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Syagrus schizophylla

Arikury Palm

The true virtues of this dwarf Syagrus as an ornamental have not yet been fully appreciated. Native to the Atlantic coast of central Brazil, where it grows in coastal forest on sandy soils, it produces a short, slender trunk that carries a small, dense, upright crown of glossy green feather leaves with stiff, very leathery segments. In cultivation, it grows well in the warm temperate or tropical garden, where it will withstand considerable coastal exposure, or as an indoor palm that tolerates a lot of neglect and dry air. Plants start flowering when still young, and the inch-long, coconut-like fruits considerably add to its charm.

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germination comments by our visitors
For general germination instructions click here.

Also see plant cultivation comments below.

Seeds from this species ...

... are very easy to germinate and need up to 3 months to sprout.
when they start sprouting, they all start 1 by one then in groups, i had a clear plastic large tray with a lid, and they were in the sun, the seeds were shaded from sphagnum moss, and i kept them a little wet, the roots at the bottom of the tray were telling me they wanted to be planted out soon, even thought the leaves were tiny, they like growing roots, lovely to grow. 80% grew
Submitted on 21/11/2009 by Adam-Grant SydneyPalms.com.au

... are very easy to germinate and need up to 1 month to sprout.
I was very lucky to obtain about seeds 20 from this beautiful palm. I live in the Netherlands and palms like this don't grow in our climate. I picked them fresh from a tree in a glasshouse. The fruit smells really great and I read that it's eddible. I removeved the fruit and cleaned them thoroughly with a brush. The seeds look exactly like a little coconut, only a lot smaller. Then I soked them for three days in water, refreshing the water twice a day. After soking I planted them in deep pots, half burried. After only 4 weeks allmost all of the seeds had a little white bump showing in one of their 3 pores. I was amazed that such large seeds germinated in so little time!
Submitted on 06/11/2006 by one of our visitors

...difficult to germinate and need up to 6 months to sprout.
Soaked for about a week, changing water daily, then bagged in Junglegrowth/Miracle Grow mix. Kept in a large container with heating pad to maintain warmth. Almost five months along and no results yet. Seeds seemed fresh, so will continue.
Submitted on 19/02/2004 by one of our visitors

...very easy to germinate and need up to 3 months to sprout.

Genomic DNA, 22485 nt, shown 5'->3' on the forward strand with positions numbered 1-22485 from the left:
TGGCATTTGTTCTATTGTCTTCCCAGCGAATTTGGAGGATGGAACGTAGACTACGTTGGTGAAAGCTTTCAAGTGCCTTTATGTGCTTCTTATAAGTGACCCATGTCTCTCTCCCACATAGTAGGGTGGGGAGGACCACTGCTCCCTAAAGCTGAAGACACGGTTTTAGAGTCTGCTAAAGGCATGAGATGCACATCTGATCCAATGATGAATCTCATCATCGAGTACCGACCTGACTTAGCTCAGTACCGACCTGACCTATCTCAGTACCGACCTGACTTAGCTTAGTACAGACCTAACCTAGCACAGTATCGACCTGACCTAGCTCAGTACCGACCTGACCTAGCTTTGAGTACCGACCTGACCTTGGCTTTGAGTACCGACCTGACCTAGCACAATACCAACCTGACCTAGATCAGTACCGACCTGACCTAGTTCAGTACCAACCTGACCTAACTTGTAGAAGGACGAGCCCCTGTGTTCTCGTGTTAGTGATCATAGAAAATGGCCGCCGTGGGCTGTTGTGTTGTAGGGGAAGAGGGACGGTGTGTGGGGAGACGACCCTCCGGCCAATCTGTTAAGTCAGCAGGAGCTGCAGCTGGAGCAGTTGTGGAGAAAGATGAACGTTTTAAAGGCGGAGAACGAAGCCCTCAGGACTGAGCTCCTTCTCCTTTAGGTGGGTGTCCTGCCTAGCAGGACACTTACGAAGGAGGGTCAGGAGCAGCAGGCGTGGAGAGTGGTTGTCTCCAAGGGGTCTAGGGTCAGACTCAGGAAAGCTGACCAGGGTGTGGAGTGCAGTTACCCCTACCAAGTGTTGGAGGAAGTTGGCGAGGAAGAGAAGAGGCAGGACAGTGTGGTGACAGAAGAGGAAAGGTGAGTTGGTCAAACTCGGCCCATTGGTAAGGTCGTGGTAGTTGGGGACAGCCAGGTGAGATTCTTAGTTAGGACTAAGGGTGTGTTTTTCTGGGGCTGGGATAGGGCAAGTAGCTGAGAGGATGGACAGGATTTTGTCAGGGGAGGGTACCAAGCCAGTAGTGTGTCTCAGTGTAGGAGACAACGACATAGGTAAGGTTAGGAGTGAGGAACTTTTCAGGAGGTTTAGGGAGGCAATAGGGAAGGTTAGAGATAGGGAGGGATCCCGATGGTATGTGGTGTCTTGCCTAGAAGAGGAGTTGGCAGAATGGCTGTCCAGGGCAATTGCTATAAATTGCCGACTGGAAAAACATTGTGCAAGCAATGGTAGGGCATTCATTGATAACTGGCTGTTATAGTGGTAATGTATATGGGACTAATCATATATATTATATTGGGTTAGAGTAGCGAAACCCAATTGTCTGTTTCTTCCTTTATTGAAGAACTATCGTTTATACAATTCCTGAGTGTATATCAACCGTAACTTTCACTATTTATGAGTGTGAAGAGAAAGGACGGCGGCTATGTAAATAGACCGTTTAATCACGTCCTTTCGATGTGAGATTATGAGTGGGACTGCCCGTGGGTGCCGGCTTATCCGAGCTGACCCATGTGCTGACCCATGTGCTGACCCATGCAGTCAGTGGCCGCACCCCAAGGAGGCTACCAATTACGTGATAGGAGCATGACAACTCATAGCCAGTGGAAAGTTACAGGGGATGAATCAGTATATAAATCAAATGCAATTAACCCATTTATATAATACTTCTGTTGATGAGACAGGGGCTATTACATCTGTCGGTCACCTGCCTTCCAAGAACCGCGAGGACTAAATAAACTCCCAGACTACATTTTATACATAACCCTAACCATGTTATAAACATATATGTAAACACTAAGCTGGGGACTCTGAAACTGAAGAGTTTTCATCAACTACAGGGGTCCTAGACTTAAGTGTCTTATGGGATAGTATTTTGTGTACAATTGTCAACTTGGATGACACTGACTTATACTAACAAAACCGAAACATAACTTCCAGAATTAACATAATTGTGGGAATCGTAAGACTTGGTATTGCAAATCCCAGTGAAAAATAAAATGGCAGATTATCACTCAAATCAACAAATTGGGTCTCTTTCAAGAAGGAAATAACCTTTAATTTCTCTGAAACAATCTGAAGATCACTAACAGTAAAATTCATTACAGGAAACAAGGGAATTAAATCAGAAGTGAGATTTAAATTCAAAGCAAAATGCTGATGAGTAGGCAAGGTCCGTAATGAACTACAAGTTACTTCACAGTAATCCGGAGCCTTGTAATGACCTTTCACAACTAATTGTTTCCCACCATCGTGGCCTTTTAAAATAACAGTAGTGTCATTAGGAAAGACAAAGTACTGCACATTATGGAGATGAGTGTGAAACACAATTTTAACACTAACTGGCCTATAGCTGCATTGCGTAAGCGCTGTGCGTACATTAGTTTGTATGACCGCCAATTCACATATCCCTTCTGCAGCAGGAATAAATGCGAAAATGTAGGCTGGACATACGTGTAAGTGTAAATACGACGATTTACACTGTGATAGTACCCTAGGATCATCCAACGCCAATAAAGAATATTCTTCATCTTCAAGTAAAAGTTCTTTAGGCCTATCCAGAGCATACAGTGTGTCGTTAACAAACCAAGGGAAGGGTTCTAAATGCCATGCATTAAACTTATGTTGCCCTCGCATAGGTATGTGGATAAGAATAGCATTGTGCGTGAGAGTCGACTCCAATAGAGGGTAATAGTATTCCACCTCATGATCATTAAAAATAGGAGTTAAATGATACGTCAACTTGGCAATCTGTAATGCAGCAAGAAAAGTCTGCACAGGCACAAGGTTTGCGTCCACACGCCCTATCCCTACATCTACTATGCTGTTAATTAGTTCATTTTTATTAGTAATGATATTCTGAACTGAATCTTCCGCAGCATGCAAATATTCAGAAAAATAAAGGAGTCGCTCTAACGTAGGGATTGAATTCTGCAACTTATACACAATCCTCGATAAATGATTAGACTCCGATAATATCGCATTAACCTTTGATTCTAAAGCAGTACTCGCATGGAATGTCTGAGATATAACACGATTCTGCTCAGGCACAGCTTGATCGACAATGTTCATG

This like most of the Syagrus species have no special requirement for germination. Soak for up to 14days changing the water daily. All ten have germinated with two of them having been placed insitu and of course are the fastest ones growing.Just follow basic germinating practises
Submitted on 06/12/2002 by Mike Jamison wendymike@optusnet.com.au

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plant cultivation comments by our visitors
Also see germination commnets above.

Plants from this species ...

... have not yet been commented on. Be the first to write a comment:

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If you wish to read more on palm cultivation, we highly recommend Ornamental Palm Horticulture by Timothy K. Broschat and Alan W. Meerow, available in our bookshop.

Ratings and comments reflect individual experiences and the views of our visitors. They do not necessarily describe the most appropriate methods, nor are they necessarily valid for all seeds or plants of this species. Germination and plant cultivation success depends on many different factors; nevertheless, these experiences will hopefully aid you in your effort to get the best germination results from our seeds and the best growth results from your plants.

We recommend:
The Encyclopedia of Cultivated Palms

The Encyclopedia of Cultivated Palms
by Robert Lee Riffle, Paul Craft, Scott Zona

2nd edition
Completely revised and updated

Hardcover - 528 pages
11 x 8.5 inches

Our rating:
Suitable for: all

The Encyclopedia of Cultivated Palms is the definitive account of all palms that can be grown for ornamental and economic use. Palms are often underutilized as a result of their unfamiliarity—even to tropical gardeners. To help introduce these valuable plants to a new audience, the authors have exhaustively documented every genus in the palm family.
825 species are described in detail, including cold hardiness, water needs, height, and any special requirements. Generously illustrated with more than 900 photos, including photos of several palm species that have never before appeared in a general encyclopedia, The Encyclopedia of Cultivated Palms is as valuable as an identification guide as it is a practical handbook. Interesting snippets of history, ethnobotany, and biology inform the text and make this a lively catalog of these remarkable plants.

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